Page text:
Michael Mace said...

Thanks for the comments. A couple of thoughts...


Anonymous wrote:

>>Amusing to see almost everyone else treat this announcement as a blank canvas to deface with their own preconceptions.

Good point, it is kind of an ink-blot test, isn't it?

I believe this is one of those "Snakes on a Plane" cases where the commentary online is vastly different from the way the average customer will react. I've seen a lot of online predictions that Symbian phone sales will collapse because the OS is dead. But the average Nokia customer wasn't aware of Symbian in the first place, so I really don't expect to see a dramatic increase in Nokia's rate of decline, especially if Nokia does a good job of marketing its products in the next year.


tim wrote:

>>I've read elsewhere that Symbians advantage was the excellent 3G signalling stack and that advantage was eroded when chipsets were produced with the function embedded. Is that right?

I don't know enough about the inner workings of Symbian to know if that's the case. They usually talked to me about battery life. But what you describe sounds like the sort of things the Symbian folks would cite.


>>I think one of Nokias mistakes was making too many phones and not supporting them enough. I cannot believe how many engineers were needed for Symbian, a mature platform. It can only be due to the complexity of supporting it on so many platforms (and even then it's a struggle).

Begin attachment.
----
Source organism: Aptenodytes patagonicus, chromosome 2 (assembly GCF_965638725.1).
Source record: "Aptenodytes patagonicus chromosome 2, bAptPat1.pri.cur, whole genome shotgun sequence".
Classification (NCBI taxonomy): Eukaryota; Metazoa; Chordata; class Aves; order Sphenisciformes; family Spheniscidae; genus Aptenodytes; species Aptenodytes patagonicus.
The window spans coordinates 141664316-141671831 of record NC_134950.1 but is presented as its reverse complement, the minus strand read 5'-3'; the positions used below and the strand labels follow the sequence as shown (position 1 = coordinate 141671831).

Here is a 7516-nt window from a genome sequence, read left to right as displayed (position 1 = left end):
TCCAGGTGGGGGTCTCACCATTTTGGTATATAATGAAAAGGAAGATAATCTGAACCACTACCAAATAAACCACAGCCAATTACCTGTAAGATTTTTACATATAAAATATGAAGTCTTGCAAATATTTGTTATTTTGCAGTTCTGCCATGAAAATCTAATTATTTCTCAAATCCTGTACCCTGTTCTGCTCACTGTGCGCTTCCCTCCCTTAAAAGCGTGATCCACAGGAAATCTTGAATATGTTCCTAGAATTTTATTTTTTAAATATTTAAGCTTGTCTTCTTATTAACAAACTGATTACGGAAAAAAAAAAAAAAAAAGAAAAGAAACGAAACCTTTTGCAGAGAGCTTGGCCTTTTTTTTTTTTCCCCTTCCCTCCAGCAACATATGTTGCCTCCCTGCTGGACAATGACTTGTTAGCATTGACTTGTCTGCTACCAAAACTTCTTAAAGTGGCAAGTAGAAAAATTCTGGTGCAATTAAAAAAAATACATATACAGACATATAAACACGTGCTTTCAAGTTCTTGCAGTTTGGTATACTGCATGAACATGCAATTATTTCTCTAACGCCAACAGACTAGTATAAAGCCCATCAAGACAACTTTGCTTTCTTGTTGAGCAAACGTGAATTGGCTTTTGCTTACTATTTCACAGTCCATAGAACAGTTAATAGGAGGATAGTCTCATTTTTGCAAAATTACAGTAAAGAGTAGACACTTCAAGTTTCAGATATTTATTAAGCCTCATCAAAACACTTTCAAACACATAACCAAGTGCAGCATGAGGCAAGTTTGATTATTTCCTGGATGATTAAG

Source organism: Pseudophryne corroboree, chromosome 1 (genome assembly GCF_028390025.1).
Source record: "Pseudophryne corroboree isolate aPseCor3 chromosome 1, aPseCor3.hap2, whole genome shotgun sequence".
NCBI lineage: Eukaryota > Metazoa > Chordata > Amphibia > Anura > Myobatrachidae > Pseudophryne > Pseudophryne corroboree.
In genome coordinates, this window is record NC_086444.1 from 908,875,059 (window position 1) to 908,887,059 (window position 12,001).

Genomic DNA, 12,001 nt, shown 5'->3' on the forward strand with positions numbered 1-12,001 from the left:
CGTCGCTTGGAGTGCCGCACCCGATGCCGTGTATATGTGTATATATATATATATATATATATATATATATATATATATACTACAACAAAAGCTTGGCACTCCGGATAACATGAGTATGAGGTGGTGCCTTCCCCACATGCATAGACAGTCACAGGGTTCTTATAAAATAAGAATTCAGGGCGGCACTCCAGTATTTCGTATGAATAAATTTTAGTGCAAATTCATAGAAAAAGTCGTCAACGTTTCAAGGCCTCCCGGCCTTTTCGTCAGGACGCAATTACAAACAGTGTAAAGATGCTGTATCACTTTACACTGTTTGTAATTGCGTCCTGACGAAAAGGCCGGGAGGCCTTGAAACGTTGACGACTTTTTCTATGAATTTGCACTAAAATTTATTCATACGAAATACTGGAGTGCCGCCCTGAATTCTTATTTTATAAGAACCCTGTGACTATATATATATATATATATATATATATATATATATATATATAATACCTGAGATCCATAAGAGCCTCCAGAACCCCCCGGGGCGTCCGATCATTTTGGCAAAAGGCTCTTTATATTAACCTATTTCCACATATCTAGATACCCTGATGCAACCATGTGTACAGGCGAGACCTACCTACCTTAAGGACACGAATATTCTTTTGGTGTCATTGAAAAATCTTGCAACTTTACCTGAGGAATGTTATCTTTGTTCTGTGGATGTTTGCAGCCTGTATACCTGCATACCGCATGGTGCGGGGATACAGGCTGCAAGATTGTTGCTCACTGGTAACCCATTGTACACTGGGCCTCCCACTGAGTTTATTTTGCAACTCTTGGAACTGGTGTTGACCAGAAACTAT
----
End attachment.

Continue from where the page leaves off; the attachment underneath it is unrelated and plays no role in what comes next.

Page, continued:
It could also be the old Lotus 1-2-3 fallacy (if it takes a hundred engineers a year to turn the product, then 600 engineers should be able to do it in two months). A big hardware manufacturing company like Nokia would be very prone to overstaffing a software project and trying to brute force their way through it.

Dr. Petri I. Salonen said...

Very good analysis of the situation. I have been blogging about this as well as I specifically work in the Microsoft ecosystem. I truly believe it is an opportunity as long as Nokia and Microsoft executes this well.

TheRohan said...

This is going to be a great partnership. The world's leading phone manufacturer with an awesome OS. It will get better and better. Just look at iOS. When it was released it was laughable and now it is rockin. What is the point of being so disappointed? Just give it some time and we will definitely see success.

I think Nokia has the license to customize WP7 now, which is a good thing. Actually, they claim they'll be working in partnership with MS to that purpose. So, I'm already assuming that the WP7 OS we'll find on Nokia phones will be to some degree different (albait compatible, I really hope) from the one on other hardware producers.

I also think it will be quite likely we'll see other features I can't really understand why are currently missing in WP7, such as thetering and Sync with Outlook.
In other words, I think this degree of exclusivity may be enough to generate that uniqueness that is indeed needed to compete against the iPhone.
Check this to see what other developers have to say: http://www.youtube.com/watch?v=kfWFvCJJaNs

A–Gonzaga said...

The analyst is clearly talented. Meanwhile, anyone thinking Finns will/would/could sell Nokia to anyone "simply don't know a thing about Finns and Nokia". Elop is the only non-Finn siting in the decision room. The other is a Nordic man, Norwegian Statoil's CEO--considered a brother more or less. Imagining Finns selling Nokia is like imagining Swedes selling Ericsson (not SonyEricsoon), or best yet, imagining the Dutch selling Philips. It's that unthinkable.